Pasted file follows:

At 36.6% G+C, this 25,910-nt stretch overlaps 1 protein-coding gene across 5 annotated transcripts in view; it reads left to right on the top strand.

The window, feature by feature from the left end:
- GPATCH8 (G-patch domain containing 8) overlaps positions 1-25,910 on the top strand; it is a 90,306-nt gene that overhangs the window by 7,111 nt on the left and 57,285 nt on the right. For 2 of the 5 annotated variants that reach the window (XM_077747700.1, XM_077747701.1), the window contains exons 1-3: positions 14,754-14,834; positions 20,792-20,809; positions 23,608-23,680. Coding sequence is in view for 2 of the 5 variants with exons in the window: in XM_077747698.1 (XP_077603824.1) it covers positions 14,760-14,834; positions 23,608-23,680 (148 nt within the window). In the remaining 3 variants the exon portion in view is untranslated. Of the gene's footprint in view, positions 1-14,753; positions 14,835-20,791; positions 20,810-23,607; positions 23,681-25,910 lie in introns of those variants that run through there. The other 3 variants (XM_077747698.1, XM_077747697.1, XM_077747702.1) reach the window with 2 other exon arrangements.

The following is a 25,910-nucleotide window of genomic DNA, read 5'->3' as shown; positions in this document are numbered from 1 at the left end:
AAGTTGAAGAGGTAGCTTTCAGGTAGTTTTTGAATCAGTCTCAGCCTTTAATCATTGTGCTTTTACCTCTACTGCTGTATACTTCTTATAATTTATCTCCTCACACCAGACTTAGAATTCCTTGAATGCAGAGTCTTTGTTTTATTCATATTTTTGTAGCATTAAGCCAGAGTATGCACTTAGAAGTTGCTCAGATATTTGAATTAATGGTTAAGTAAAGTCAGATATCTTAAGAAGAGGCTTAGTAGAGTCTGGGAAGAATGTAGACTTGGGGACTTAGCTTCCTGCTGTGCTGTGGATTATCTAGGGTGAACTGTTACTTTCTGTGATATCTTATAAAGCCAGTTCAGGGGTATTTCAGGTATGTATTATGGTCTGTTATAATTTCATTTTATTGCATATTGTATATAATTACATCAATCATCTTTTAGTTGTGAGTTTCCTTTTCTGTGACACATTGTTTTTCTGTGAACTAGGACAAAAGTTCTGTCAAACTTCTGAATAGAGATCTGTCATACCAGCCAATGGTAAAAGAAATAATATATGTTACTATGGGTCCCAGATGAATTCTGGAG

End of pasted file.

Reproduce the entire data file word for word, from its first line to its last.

At 36.6% G+C, this 25,910-nt stretch overlaps 1 protein-coding gene across 5 annotated transcripts in view; it reads left to right on the top strand.

The window, feature by feature from the left end:
- GPATCH8 (G-patch domain containing 8) overlaps positions 1-25,910 on the top strand; it is a 90,306-nt gene that overhangs the window by 7,111 nt on the left and 57,285 nt on the right. For 2 of the 5 annotated variants that reach the window (XM_077747700.1, XM_077747701.1), the window contains exons 1-3: positions 14,754-14,834; positions 20,792-20,809; positions 23,608-23,680. Coding sequence is in view for 2 of the 5 variants with exons in the window: in XM_077747698.1 (XP_077603824.1) it covers positions 14,760-14,834; positions 23,608-23,680 (148 nt within the window). In the remaining 3 variants the exon portion in view is untranslated. Of the gene's footprint in view, positions 1-14,753; positions 14,835-20,791; positions 20,810-23,607; positions 23,681-25,910 lie in introns of those variants that run through there. The other 3 variants (XM_077747698.1, XM_077747697.1, XM_077747702.1) reach the window with 2 other exon arrangements.

The following is a 25,910-nucleotide window of genomic DNA, read 5'->3' as shown; positions in this document are numbered from 1 at the left end:
AAGTTGAAGAGGTAGCTTTCAGGTAGTTTTTGAATCAGTCTCAGCCTTTAATCATTGTGCTTTTACCTCTACTGCTGTATACTTCTTATAATTTATCTCCTCACACCAGACTTAGAATTCCTTGAATGCAGAGTCTTTGTTTTATTCATATTTTTGTAGCATTAAGCCAGAGTATGCACTTAGAAGTTGCTCAGATATTTGAATTAATGGTTAAGTAAAGTCAGATATCTTAAGAAGAGGCTTAGTAGAGTCTGGGAAGAATGTAGACTTGGGGACTTAGCTTCCTGCTGTGCTGTGGATTATCTAGGGTGAACTGTTACTTTCTGTGATATCTTATAAAGCCAGTTCAGGGGTATTTCAGGTATGTATTATGGTCTGTTATAATTTCATTTTATTGCATATTGTATATAATTACATCAATCATCTTTTAGTTGTGAGTTTCCTTTTCTGTGACACATTGTTTTTCTGTGAACTAGGACAAAAGTTCTGTCAAACTTCTGAATAGAGATCTGTCATACCAGCCAATGGTAAAAGAAATAATATATGTTACTATGGGTCCCAGATGAATTCTGGAG